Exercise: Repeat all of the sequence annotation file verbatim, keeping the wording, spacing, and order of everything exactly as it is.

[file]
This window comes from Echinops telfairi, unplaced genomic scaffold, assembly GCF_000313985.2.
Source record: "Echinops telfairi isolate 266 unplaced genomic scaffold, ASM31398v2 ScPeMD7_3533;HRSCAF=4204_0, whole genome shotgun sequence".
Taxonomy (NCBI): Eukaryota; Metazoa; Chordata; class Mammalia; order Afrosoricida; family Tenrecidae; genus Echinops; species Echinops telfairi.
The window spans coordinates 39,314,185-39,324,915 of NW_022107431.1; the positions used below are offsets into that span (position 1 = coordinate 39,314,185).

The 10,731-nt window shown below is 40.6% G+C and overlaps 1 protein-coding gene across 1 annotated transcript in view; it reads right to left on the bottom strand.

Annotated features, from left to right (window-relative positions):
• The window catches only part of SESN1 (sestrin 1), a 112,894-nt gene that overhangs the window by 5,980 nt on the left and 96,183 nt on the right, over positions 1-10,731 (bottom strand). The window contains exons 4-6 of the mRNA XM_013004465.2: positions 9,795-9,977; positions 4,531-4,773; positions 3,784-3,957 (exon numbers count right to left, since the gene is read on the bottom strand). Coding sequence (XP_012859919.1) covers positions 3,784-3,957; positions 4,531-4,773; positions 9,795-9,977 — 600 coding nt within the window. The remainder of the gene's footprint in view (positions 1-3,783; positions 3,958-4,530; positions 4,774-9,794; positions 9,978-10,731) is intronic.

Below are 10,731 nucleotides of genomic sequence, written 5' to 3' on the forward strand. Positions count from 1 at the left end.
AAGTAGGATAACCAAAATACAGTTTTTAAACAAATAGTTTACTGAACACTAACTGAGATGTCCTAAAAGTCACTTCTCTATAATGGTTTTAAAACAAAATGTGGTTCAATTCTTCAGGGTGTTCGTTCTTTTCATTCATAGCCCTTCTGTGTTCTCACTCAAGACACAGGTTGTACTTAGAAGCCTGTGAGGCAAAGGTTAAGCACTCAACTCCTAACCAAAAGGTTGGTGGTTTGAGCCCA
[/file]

This window comes from Echinops telfairi, unplaced genomic scaffold, assembly GCF_000313985.2.
Source record: "Echinops telfairi isolate 266 unplaced genomic scaffold, ASM31398v2 ScPeMD7_3533;HRSCAF=4204_0, whole genome shotgun sequence".
Taxonomy (NCBI): Eukaryota; Metazoa; Chordata; class Mammalia; order Afrosoricida; family Tenrecidae; genus Echinops; species Echinops telfairi.
The window spans coordinates 39,314,185-39,324,915 of NW_022107431.1; the positions used below are offsets into that span (position 1 = coordinate 39,314,185).

The 10,731-nt window shown below is 40.6% G+C and overlaps 1 protein-coding gene across 1 annotated transcript in view; it reads right to left on the bottom strand.

Annotated features, from left to right (window-relative positions):
• The window catches only part of SESN1 (sestrin 1), a 112,894-nt gene that overhangs the window by 5,980 nt on the left and 96,183 nt on the right, over positions 1-10,731 (bottom strand). The window contains exons 4-6 of the mRNA XM_013004465.2: positions 9,795-9,977; positions 4,531-4,773; positions 3,784-3,957 (exon numbers count right to left, since the gene is read on the bottom strand). Coding sequence (XP_012859919.1) covers positions 3,784-3,957; positions 4,531-4,773; positions 9,795-9,977 — 600 coding nt within the window. The remainder of the gene's footprint in view (positions 1-3,783; positions 3,958-4,530; positions 4,774-9,794; positions 9,978-10,731) is intronic.

Below are 10,731 nucleotides of genomic sequence, written 5' to 3' on the forward strand. Positions count from 1 at the left end.
AAGTAGGATAACCAAAATACAGTTTTTAAACAAATAGTTTACTGAACACTAACTGAGATGTCCTAAAAGTCACTTCTCTATAATGGTTTTAAAACAAAATGTGGTTCAATTCTTCAGGGTGTTCGTTCTTTTCATTCATAGCCCTTCTGTGTTCTCACTCAAGACACAGGTTGTACTTAGAAGCCTGTGAGGCAAAGGTTAAGCACTCAACTCCTAACCAAAAGGTTGGTGGTTTGAGCCCA